In July 2018, Bank of America/Merrill Lynch banned purchases of “risky securities” or “penny stocks,” defined as stocks under $5 per share from companies with a market cap below $300 million. A few weeks later the bank moved to also restrict the sale of penny stocks, but later amended the policy to give financial advisors time to exit positions. It then advised clients that penny stocks would be subject to regulatory review, and that those who wanted to sell would experience execution delays. So, a lot of effort is being expended at BofA to protect clients interested in buying or selling penny stocks. And, according to reports, big banks UBS and Morgan Stanley also have detailed review processes in place when it comes to so called penny stocks.
As a firm that works almost exclusively with microcap companies, (described by the SEC as companies with a market capitalization of less than $250 or $300 million), we’re not at all shocked by BofA’s “new” policy, because in our experience, the big financial firms have largely been avoiding microcap stocks for the past several years. In a 2013 white paper, the SEC characterized microcap stocks as “low priced stocks issued by the smallest of companies” and advised that “accurate information about such companies may be difficult to find.” The white paper went on to say that “When publicly available information is scarce, fraudsters can easily spread false information about microcap companies, making profits while creating losses for unsuspecting investors. Even in the absence of fraud, microcap stocks historically have been more volatile and less liquid than the stock of larger corporations.” These are all valid points, and we believe investors should do their due diligence no matter the size of the company they are interested in. But we take issue with painting the entire microcap sector with an unfairly negative brush.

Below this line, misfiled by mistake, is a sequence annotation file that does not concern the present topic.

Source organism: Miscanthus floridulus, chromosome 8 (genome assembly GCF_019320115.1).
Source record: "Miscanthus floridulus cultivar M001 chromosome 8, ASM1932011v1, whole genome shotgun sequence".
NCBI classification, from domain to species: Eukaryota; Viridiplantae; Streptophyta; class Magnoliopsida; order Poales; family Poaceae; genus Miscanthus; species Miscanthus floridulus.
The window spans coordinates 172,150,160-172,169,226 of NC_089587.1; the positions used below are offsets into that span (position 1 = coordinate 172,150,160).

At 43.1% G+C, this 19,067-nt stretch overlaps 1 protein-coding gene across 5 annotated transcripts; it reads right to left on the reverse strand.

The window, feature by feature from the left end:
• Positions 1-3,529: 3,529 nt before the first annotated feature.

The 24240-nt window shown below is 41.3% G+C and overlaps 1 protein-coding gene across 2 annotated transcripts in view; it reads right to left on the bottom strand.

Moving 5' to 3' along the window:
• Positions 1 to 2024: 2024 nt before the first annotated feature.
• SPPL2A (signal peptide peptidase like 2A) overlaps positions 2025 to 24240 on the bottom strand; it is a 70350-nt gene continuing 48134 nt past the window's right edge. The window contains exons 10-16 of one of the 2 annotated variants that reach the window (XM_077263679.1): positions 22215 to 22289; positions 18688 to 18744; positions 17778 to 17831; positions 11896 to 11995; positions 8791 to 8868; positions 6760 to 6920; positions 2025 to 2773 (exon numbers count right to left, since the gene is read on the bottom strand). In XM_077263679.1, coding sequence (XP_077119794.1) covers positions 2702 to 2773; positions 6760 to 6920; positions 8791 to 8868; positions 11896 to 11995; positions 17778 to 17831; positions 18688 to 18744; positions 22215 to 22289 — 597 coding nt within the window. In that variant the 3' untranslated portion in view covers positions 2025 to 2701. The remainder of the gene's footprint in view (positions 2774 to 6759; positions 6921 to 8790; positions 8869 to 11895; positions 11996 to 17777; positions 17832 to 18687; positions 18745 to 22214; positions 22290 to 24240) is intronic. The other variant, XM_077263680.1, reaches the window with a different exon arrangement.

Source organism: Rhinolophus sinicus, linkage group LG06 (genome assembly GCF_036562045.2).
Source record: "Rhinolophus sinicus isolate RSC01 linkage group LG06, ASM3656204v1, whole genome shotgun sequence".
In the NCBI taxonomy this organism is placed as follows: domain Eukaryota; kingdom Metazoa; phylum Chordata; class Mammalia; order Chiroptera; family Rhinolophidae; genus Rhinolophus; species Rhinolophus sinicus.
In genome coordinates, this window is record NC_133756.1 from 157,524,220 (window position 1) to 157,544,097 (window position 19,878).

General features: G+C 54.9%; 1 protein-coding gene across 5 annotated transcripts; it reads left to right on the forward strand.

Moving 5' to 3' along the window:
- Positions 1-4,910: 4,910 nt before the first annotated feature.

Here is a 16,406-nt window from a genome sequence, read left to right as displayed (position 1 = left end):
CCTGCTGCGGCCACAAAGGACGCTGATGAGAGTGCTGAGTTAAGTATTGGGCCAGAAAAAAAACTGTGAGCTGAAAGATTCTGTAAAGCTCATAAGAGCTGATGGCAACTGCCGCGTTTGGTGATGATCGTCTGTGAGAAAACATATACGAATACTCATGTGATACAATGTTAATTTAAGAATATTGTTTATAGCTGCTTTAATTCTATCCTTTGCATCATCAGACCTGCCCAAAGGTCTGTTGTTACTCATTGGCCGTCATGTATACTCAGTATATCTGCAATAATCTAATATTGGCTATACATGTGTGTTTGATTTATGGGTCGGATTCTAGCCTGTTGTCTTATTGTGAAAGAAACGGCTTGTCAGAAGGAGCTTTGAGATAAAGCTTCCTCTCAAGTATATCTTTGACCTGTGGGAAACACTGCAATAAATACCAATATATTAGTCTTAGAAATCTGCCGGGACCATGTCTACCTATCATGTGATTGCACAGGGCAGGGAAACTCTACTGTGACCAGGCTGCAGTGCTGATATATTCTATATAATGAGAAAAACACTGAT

So what can a small public company do to counteract market wariness and, in certain cases, stringent reviews?
1) Provide Accurate and Timely Information - Make sure that Company information is public, detailed and up to date. For any public company, and particularly smaller companies with less of a track record and few or no analysts providing perspective, it’s imperative to be transparent with timely and accurate financial reporting, news of strategic developments and reporting progress toward clearly defined goals.
2) Host Quarterly Earnings Calls – As a small company you might not think you have the resources to conduct an earnings call each quarter, but an “in person” quarterly review from the CEO and CFO goes a long way to establish investor trust and confidence.
3) Present a Polished Website – Your website can be simple, but it should include all the details a new investor needs to understand what you do and how you do it. Provide straightforward, non-hypey examples of your products and services, market position, and industries you serve. Include an investor relations tab and keep it up to date so that investors can find your most recent financials, presentations and events.
4) Attend Investor Conferences – Like the quarterly conference calls, conferences provide accessibility to the management team which can go a long way in developing the interest and then the trust of potential investors. It’s much more reassuring to meet a small company CEO and to hear his perspective on the Company’s progress than relying solely on SEC filings.
No doubt, fraud has been an issue in the microcap sector. However, with transparent, timely and concise communication, a visible management team and, ideally, a steadily improving business model, you can avoid the plight of the much maligned microcap or “penny” stock. Is that your phone? I bet it’s BofA calling . . .
Jennifer Belodeau, Vice President, IMS